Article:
First full graduate of manufacturing program at WNC excited about future
March 6, 2012
Perry Turpin walked toward the baby-blue fire hydrants and described them in tones often reserved for lakeside sunsets.
“They’re beautiful,” Turpin said, “just beautiful.”
Turpin is the fire hydrant supervisor at American AVK in Minden, and it’s clear he loves his job – enough that he juggled single parenthood with a newly developed curriculum at Western Nevada College designed specifically for manufacturing skill development.
His recent graduation made him the first person to go through 100 percent of the coursework and earn his Manufacturing Foundations Certificate (others finished the program first, but with some of the credits completed before the program was developed).
Turpin jokes that a lot of people made a big deal out of his completion of the program – Carson City Mayor Bob Crowell even gave him a certificate of congratulations last week – but for Turpin, taking advantage of the program, and his company’s tuition help, was hardly a choice at all.
“To me, it was like a no-brainer,” he said. “If you get set up to succeed and put the work in, then you’ll succeed.”
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Turpin said he hopes to use the skills he learned from the program to keep climbing the ladder at American AVK, which manufactures valves and hydrants for use all over the world. In particular, he cited the classes on human relations for employment and shop mathematics as useful: The first helped him navigate the daily interactions with co-workers and subordinates, and the second honed a skill he had never quite grasped in his younger days.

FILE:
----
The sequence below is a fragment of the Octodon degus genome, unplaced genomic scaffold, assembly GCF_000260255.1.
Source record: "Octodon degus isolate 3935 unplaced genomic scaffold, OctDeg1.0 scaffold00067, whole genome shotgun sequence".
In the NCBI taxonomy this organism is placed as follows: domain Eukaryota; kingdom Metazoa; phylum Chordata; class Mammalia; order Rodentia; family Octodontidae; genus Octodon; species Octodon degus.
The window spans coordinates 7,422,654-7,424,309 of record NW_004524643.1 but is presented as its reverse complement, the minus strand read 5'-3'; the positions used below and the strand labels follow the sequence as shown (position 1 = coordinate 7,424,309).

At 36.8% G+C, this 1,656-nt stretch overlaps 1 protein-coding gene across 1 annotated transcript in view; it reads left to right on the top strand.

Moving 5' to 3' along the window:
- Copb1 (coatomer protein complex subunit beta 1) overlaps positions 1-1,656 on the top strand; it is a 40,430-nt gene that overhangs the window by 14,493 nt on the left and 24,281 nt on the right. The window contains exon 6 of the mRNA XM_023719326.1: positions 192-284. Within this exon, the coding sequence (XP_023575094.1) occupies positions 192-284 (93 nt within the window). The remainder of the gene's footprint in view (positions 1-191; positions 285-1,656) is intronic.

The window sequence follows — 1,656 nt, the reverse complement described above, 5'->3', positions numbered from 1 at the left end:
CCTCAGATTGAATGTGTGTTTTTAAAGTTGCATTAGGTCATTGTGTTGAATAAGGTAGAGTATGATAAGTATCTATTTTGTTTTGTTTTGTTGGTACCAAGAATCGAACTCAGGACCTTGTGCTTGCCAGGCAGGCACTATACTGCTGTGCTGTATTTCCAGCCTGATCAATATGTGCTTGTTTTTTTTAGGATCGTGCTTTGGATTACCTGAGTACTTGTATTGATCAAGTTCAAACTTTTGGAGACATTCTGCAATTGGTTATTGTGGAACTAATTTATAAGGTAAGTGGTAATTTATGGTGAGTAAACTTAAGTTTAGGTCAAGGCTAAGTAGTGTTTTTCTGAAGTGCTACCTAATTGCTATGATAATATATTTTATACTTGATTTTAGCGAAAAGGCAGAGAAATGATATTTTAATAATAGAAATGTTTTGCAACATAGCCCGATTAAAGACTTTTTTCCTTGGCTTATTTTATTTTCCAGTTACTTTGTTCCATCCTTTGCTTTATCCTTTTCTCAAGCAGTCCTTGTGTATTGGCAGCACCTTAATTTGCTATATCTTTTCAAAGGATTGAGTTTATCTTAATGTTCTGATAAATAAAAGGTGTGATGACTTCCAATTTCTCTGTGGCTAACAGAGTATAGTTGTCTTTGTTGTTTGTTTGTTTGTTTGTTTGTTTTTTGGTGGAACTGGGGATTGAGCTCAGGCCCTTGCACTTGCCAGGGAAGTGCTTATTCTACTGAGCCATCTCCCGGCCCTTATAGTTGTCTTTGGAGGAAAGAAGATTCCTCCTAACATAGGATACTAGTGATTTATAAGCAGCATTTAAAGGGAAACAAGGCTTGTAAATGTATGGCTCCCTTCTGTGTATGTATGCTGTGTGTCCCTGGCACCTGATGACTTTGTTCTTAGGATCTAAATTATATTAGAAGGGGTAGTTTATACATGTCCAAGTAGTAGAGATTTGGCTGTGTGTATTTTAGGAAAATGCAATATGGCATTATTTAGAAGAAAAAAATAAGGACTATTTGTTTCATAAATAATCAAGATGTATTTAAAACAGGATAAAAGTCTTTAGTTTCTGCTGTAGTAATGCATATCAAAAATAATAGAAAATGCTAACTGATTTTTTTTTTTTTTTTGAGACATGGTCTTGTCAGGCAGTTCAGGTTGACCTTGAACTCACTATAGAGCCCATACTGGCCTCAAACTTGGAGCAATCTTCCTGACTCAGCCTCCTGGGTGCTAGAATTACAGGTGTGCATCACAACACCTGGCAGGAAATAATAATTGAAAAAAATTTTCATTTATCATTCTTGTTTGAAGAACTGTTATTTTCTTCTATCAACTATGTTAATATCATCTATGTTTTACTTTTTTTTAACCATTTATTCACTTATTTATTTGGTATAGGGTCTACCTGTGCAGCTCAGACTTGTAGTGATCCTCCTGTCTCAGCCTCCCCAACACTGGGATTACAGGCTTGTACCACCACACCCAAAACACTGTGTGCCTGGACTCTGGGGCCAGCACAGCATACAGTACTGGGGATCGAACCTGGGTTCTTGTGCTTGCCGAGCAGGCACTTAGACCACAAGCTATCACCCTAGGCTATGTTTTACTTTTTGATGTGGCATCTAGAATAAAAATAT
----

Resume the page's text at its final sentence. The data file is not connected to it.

“The instructors were really smart and they made it easy to learn,” Turpin said. “I really picked it up.”
He’s quick to point out that his accomplishments largely come from the help around him. Some of his managers would organize study sessions on their lunch breaks to help Turpin grasp concepts from an engineering class.
Al Jurkonis, president of American AVK and part of the advisory committee that developed the WNC curriculum, said the goal of the classes was to give employers a sense of what those who hold the certificate know.
“The whole idea is that this certificate means something, that it’s not just a piece of paper,” he said.
At the Northern Nevada Development Authority breakfast where Crowell presented the certificate to Turpin, Jurkonis said the training will hopefully fill a void and answer questions that manufacturers looking at the region may have about work force development.
And past that, it’s also a showing of WNC and manufacturers’ learning to work together, he said. He described past efforts to develop a curriculum as WNC asking, “What do you need?” and manufacturers responding with, “What can you do?”
“It would always end up with a lot of talk and sort of die under its own weight,” he said.
Rob Hooper, executive director of the NNDA, praised the effort as giving the region another way to prove that its workforce can handle whatever new or relocating businesses need. He was also unequivocal about the benefits to those hoping to work in those industries.
“This isn’t just for employees,” Hooper said. “This is for people who want to be employees.”